- Kelly's World- A View into the mind of Uber Geek, Kelly Adams - http://www.kgadams.net -

Hard drive failure + Vista’s broken image backup = unhappy geek

I seem to attract hardware failures like rotten meat attracts flies. Maybe it is because I sometimes run slightly “bleeding edge” gear, or perhaps it is something environmental (* /em looks accusingly at seven cats shedding hair into computer intakes*) Whatever the cause is, I take steps to make sure I have reasonably current backups of my systems. Unfortunately, that rarely seems to save me from frustration…

The Failure begins, and plans are laid

A few weeks ago, my RAID 0 (striping for performance not reliability) drive array consisting of two 10k RPM 150GB WD Raptor drives started posting some errors. Frustratingly, the Western Digital drive diagnostics only work on drives that are *not* in an array. To bring technical folks up to speed, I’m running Vista Ultimate 64 bit edition on an Intel-based Asus Maximus motherboard. That means RAID is handled by Intel’s X38/ICH9R [1] (warning: PDF) chipset. Intel’s RAID BIOS didn’t help much: it was reporting a drive error on one of the two drives in the array with an error code. There was nothing else available to give me a clue as to the failure condition.

I pondered trying to break the RAID array, run diagnostics on the separate drives, and get to the root of the problem. Or I could just assume it was an actual physical drive problem and buy new hardware. Given that I’d had problems in the past with my attempt to run a RAID desktop, I decided to cut my losses: buy a new drive, and give up on RAID at least for now. I ran a thorough chkdsk (including bad block scan) on the array, which found some problems and corrected them. Then I ran a Windows Image backup and placed my order for the new drive.

I decided to give Western Digital the benefit of the doubt and assume, although this was my second failed WD Raptor drive in a year (my old 75 GB RAPTORS also failed), that the drives themselves were basically sound. Bad drives happen, or maybe the RAID hardware just was causing some sort of non-hardware problem with the drives. Since I didn’t want to invest in deep diagnostics on the drives, and since WD still makes the fastest drives out there, I wanted to give them one more chance. The new drive I ordered was a single WD Velociraptor 300 GB drive. Note: two 150 GB Raptors in a RAID 0 configuration provide 279.5 GB of formatted capacity, and a formated 300 GB Velociraptor also provides 279.5 GB of formatted capacity. My thinking was that this would be a match from the perspective of restoring my Vista Image Backup.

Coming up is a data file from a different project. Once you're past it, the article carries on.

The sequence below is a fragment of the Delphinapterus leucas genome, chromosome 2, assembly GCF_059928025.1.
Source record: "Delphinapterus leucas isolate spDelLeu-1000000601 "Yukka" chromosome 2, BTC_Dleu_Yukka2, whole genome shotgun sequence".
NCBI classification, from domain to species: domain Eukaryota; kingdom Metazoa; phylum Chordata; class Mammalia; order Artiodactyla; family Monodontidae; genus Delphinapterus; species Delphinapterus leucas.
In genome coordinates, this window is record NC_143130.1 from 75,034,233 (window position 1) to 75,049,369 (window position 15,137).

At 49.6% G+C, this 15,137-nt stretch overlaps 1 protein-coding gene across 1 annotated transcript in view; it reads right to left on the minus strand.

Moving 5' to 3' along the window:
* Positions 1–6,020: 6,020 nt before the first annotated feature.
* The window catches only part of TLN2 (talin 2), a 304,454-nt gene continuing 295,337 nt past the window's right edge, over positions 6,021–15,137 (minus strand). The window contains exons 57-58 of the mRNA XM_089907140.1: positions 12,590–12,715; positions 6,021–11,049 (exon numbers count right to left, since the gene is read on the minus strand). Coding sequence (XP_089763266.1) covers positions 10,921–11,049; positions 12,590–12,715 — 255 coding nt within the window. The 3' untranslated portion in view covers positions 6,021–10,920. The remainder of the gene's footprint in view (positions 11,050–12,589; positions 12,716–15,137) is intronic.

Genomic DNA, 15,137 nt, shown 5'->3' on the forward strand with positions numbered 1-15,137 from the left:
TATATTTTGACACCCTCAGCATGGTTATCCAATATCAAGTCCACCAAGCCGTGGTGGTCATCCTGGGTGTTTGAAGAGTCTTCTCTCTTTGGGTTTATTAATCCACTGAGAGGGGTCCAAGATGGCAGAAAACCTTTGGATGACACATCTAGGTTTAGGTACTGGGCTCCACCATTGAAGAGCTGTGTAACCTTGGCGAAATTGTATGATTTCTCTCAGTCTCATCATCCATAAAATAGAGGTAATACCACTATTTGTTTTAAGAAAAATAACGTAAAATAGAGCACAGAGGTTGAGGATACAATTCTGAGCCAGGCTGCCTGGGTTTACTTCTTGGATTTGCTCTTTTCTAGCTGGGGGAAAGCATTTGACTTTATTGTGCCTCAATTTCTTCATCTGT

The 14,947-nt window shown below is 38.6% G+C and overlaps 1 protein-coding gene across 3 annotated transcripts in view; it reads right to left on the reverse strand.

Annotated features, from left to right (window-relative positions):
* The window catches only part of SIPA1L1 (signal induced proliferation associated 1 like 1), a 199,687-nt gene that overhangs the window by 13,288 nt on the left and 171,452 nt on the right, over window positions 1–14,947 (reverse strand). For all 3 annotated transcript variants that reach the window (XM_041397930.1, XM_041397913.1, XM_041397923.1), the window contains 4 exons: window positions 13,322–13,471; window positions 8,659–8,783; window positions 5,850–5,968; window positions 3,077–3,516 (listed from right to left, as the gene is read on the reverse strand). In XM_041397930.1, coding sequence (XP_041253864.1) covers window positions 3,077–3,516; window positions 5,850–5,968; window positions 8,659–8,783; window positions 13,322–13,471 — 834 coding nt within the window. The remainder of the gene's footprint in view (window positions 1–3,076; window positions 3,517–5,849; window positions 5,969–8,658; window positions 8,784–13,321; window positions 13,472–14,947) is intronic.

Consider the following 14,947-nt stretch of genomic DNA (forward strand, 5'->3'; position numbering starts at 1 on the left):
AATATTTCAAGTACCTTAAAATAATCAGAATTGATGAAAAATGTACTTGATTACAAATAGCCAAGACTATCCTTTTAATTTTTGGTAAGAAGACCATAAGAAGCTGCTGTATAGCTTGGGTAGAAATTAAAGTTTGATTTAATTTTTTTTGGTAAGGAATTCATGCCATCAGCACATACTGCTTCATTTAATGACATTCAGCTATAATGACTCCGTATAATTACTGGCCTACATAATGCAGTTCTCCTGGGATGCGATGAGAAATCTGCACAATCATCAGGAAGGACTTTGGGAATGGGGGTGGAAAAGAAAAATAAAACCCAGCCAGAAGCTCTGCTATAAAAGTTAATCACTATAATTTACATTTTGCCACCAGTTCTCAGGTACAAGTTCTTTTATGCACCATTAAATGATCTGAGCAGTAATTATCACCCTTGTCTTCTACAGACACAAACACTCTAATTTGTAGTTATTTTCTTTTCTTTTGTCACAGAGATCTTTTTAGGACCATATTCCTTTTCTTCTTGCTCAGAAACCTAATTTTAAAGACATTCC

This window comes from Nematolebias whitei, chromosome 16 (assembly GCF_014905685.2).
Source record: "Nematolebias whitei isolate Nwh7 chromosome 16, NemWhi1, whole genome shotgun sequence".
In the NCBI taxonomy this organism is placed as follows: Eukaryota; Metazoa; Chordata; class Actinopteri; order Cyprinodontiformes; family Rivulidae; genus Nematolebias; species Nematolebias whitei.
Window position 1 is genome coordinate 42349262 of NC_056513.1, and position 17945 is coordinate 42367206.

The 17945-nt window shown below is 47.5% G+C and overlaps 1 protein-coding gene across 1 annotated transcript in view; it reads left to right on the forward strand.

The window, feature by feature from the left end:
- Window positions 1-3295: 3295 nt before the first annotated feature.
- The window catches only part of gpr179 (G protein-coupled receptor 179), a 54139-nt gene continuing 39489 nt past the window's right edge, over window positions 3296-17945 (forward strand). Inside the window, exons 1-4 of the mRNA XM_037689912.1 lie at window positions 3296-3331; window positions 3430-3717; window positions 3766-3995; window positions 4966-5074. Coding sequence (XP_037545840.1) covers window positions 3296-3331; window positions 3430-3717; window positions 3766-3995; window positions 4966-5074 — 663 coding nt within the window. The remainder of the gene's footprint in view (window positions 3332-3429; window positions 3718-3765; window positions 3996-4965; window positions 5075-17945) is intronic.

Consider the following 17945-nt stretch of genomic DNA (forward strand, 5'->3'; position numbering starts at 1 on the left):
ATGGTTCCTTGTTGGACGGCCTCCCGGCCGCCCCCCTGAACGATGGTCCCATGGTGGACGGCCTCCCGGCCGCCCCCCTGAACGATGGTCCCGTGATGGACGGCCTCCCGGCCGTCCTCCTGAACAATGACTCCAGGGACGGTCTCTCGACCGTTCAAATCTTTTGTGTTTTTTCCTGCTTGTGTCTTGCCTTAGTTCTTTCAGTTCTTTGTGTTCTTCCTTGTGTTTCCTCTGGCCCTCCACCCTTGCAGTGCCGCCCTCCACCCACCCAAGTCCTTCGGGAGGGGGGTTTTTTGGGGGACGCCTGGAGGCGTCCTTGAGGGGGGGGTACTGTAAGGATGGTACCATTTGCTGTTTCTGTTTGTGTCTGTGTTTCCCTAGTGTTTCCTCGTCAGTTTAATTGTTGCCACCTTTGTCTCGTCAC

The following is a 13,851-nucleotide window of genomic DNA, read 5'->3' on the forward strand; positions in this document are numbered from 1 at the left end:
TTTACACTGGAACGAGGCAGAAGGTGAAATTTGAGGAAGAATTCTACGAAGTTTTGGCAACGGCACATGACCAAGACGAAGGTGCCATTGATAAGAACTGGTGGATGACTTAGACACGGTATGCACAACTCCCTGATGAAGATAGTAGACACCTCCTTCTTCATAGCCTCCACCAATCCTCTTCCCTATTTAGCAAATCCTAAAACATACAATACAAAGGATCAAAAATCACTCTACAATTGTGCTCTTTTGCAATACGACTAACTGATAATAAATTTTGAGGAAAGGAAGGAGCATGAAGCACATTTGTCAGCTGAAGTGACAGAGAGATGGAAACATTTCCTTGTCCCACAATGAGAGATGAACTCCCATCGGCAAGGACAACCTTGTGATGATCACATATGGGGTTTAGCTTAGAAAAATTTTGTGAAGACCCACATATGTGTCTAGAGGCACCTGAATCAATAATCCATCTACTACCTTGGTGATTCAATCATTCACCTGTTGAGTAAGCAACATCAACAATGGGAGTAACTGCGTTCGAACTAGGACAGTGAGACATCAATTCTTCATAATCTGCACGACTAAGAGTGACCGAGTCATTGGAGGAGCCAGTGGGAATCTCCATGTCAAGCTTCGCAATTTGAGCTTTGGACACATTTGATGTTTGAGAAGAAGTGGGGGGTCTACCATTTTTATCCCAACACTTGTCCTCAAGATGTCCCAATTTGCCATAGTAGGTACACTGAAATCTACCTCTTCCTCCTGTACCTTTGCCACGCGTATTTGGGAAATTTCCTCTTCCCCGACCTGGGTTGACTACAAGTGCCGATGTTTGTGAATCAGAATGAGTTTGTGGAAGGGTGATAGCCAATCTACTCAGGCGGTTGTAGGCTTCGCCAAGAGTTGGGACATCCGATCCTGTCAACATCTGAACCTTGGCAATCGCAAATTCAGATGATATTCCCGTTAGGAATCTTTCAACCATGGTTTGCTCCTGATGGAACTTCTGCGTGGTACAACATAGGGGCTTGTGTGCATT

My order was placed just after Christmas, and took a couple weeks to arrive. I also ordered a couple of other parts

While I was waiting for delivery, the second drive in my array turned up with the same error. Intel’s BIOS still said that the array status was normal, but both drives in the array were reporting errors. More worrisome- my machine started crashing, and more bad sectors and file corruption started occurring during operation. The arrival of my replacement hard drive couldn’t have been more timely.

The wheels begin to fall off

I was prepared for having to do some messing around to move to my new drive, but hey, I have a perfectly good image backup, so I’m golden, right? My objective seemed simple enough: completely duplicate an existing bootable drive configuration from an existing drive to a new drive with identical disk capacity. To move things along quicker, I decided to use Paragon’s Partition Manager 9.0 [2] to duplicate the contents of the original drive configuration to the new one. I had bought and used Partition Manager previously when the 75 GB drive RAID array on my wife’s computer failed, and it had worked perfectly. If I had problems with that, I still had that image backup- how could things go wrong?

My path of last resort to getting my system back to an operational state was to perform a full Vista install and restore my individual files. Yes, that worked. No, I wasn’t happy about knowing I still have to re-install all of my applications and configuration settings. My one happy moment: realizing I have largely stopped using my Vista machine as my main system, and have moved most of my “productivity” apps to my Macintosh. That means far less to reinstall…